It seemed like ceremony to me, and ceremonies were something I knew should be taken seriously. I bowed before holding out my hands to accept it. "I thank you, and I promise I will guard it will my life. The fan is the honor of an Imonoyama."

This seemed to please him.

He produced his own fan, gray with blue tassels that matched his eyes, and it seemed huge compared to the small one he had given me. Still, the small one fit into my tiny hands perfectly, and I waved it around, creating a small breeze. My father indulged me as I experimented, flipping it the way I had seen my brothers and sister do, but he put a halt to it after about five minutes. "It's time you learned the fan language. It's how Imonoyamas communicate to each other without words."

"Without words?" I asked curiously.

He nodded, and grasped my chin in his left hand, forcing me to meet his eyes. I could have drowned in their intensity, as he spoke more forcefully then he ever had before or since. "The first lesson, which you must never forget, is to never drop your fan."

Never drop your fan… how often have I heard those words repeated? My father was the one who gave me my first five lessons, and before the start of each one, he would say that to me, which at the time I found rather pointless. He knew I had an eidetic memory, so therefore he was wasting his time. I hadn't yet grasped the concept of "repetitive learning". Just because I had brains didn't mean I knew how to use them.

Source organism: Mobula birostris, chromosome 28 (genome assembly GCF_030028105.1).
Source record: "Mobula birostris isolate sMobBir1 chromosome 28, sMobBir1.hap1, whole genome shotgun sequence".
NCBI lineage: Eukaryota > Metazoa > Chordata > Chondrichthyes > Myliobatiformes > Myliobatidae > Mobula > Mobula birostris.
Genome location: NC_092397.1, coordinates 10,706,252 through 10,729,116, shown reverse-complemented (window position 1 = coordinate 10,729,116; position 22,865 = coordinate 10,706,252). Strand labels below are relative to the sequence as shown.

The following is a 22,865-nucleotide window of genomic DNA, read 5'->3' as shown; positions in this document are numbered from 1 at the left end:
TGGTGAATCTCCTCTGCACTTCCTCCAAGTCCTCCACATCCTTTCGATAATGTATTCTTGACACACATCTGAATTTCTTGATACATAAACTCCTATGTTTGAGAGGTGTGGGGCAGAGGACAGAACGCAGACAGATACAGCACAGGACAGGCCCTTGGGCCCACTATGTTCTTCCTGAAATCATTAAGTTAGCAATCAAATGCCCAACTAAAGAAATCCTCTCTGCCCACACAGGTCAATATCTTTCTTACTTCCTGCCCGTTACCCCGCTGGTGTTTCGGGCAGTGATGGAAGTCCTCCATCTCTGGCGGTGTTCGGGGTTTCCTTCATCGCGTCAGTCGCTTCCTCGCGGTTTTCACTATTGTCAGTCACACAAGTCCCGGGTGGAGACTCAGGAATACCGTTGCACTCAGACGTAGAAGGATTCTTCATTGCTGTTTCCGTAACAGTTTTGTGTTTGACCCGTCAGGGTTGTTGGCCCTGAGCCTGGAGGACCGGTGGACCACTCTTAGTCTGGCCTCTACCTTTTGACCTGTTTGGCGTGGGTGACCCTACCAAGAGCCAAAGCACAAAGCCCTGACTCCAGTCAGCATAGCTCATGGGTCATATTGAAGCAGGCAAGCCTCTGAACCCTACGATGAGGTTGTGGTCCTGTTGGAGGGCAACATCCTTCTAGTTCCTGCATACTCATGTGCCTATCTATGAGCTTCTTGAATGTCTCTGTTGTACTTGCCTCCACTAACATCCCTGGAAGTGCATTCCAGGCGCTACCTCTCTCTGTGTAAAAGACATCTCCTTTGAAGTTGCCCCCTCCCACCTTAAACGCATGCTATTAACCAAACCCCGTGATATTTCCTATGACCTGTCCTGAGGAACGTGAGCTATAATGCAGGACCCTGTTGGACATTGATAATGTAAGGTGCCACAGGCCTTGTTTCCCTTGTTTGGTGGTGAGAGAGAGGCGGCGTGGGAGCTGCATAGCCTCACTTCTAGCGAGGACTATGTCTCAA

In time the rest of my family taught me the language- how the positioning of a finger could affect the entire phrase, and the trick to writing cute messages to flash at convenient moments. It was a hard language, but I rejoiced in it, for it was a tie between my family members and I.

All Imonoyamas have at least three fans on their person at all times, if not more. The first fan is the use fan- this the one people usually see. It's made of a special material that is remarkably durable, and we all make our own by the time we are ten. My father announced that I had finally succeeded in making myself an acceptable fan when I was seven- remarkable when you consider my amazing lack of coordination. Suoh teases me that I am great on the theoretical but lousy on the practical and to a certain extent he's right. I'm still more talented than the average boy my age, but when I get compared to the students at CLAMP campus, I look like positive klutz. Especially when you consider that my two best friends are Suoh, a master ninja, and Akira, with the not so secret identity of a master thief.

The use fan, though, can be written on with a special ink that fades in minutes. I can't count the times I've done that, then snapped my fan open, waving another message. I love how people wonder where I get all the fans from- the truth is, it's the same one, over and over. I hardly ever bring out a different one, for the other two fans serve grim purposes.

The second fan was added to the repertoire about two hundred years ago, if my family history is correct. They were samurai then, and the head of the family at that time broke tradition and had tessen-jutsu, the art of fighting with a fan, taught to the females of the Clan as well as the sons. These fans are closely-guarded secrets, and it's rare that anyone can tell the difference between a tessen and a normal folding fan. These sharp fans are primarily for defense, but make no mistake- they are weapons and they can kill. It's a practical fan, but I doubt I'll ever use it. I'd probably slice my own leg off, even though my family has seen that I've been instructed well in tessen-jutsu. Still, I carry it, just in case. Should there ever come a time when all odds are against me, and I can be used against the Seals…